Because the Resurrection of Jesus is a reality and a mystery yet to be fully understood, it is difficult to describe. And yet, because of the difference it makes for us, in terms of our faith, we must do our best to express our understanding, and define it as best we can. Indeed, if Jesus Christ is not raised from the dead, our faith makes absolutely no sense.
St. Paul says as much in the First Letter to the Corinthians: “If there is no resurrection of the dead, then Christ has not been raised; and if Christ has not been raised, then our proclamation has been in vain and your faith has been in vain. If Christ has not been raised, your faith is futile and you are still in your sins. If for this life only we have hoped in Christ, we are of all people most to be pitied. But in fact Christ has been raised from the dead, the first fruits of those who have died.” (1 Corinthians 15:13-14, 17, 19-20)
So, what is this Resurrection of Jesus? And what is this New Life that He now enjoys, and promises to those of us who believe in Him? Perhaps one of the simplest explanations is given by Pope Benedict XVI in the Second Volume of his book, Jesus of Nazareth:
“Jesus has not returned to a normal human life in this world…He has entered upon a different life, a new life – he has entered the vast breadth of God himself, and it is from there that he reveals himself to his followers.” (Benedict XVI, Jesus of Nazareth, II, pp. 244-245) Does this not make sense? Jesus told His disciples He was returning to the Father. (John 13:3) What else could that mean except that He was to take up His life again, (John 10:18) a life which is in the ‘vast breadth of God himself?’
At the same time, Jesus’ Resurrection is not isolated from our human journey and experience. Jesus’ ‘return to the Father’ was and is for all of us. Jesus’ Incarnation, life, ministry, passion, death, resurrection and ascension into heaven were for our salvation, expressly to grant us access to Life in God. Meaning, the New Life of Jesus “opens for us a new dimension of human existence.” (Benedict XVI, ibid, p. 244), and this new dimension of human existence is our Life in God through the Risen Christ.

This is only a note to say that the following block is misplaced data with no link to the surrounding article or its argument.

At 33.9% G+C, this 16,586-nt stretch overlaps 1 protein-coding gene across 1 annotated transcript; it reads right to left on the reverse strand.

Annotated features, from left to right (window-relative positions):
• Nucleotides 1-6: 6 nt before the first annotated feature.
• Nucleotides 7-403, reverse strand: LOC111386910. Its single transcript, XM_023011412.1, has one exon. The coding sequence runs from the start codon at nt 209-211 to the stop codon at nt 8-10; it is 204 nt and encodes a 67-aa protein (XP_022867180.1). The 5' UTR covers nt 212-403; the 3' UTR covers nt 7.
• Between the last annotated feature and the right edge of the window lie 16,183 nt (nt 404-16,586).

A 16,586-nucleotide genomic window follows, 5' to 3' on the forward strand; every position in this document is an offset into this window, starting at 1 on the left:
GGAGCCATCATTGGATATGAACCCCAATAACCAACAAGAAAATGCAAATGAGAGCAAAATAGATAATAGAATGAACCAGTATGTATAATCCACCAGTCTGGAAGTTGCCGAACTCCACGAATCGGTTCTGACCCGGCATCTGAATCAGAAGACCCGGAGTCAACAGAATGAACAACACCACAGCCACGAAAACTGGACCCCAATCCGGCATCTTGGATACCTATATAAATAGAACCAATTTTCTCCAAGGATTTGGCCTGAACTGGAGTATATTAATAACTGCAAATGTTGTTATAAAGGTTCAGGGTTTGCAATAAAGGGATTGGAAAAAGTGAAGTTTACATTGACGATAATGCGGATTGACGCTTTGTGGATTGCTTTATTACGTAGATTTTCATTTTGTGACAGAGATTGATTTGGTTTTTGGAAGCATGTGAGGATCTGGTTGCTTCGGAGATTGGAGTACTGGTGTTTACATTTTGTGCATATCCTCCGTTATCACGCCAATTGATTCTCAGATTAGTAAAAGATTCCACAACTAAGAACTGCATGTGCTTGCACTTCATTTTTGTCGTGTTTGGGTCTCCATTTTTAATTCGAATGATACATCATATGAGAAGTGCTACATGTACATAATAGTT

Even though the fullness of this New Life will only be lived when we ‘passover’ to the Father (in eternal life), we none-the-less have access to this new dimension of human existence here and now! This is what our Faith in Christ and our sacramental life in the Church is all about. Jesus does not belong to the past. He is our Contemporary! Jesus is for us today! This Newness of Life is a present experience. Jesus is LIFE, and thus He is present to us today.
This is what St. Paul tells us this Holy Night in his letter to the Romans: “We were indeed buried with [Christ] through baptism into death, so that, just as Christ was raised from the dead by the glory of the Father, we too might live in newness of life.” (Romans 6: 4)
We experience this ‘newness of life’ through Baptism and the Sacraments of the Church. We experience this ‘newness of life’ in the hope that is ours in the face of trials, disappointments, illness, even death. This ‘newness of life’ is the ‘infusion’ of the Divine Life into the daily life of the believer. This ‘newness of life’ is what underlines and highlights all that is good, beautiful and true.
This ‘newness of life’ takes over when the answers of this life fall short. This ‘newness of life’ supports us when the events of this life let us down. This ‘newness of life’ is what invites and allows us to trust in God when He seems to request, even demand, more than we seem capable of giving. This ‘newness of life’ is what allows us to transcend this life when we are willing to live the Gospel commandment to die so that we may truly live.
Jesus Christ, as our psalmist tells us tonight, is ‘the stone which the builders rejected, who has become the cornerstone’. (Ps 118) Because Christ has conquered death and lives no more to die, and because we who believe in Him share in that victory, we, with the psalmist are able to pray ourselves: “The right hand of the Lord has struck with power; the right hand of the Lord is exalted. I shall not die, but live, and declare the works of the Lord.” (Ps 118)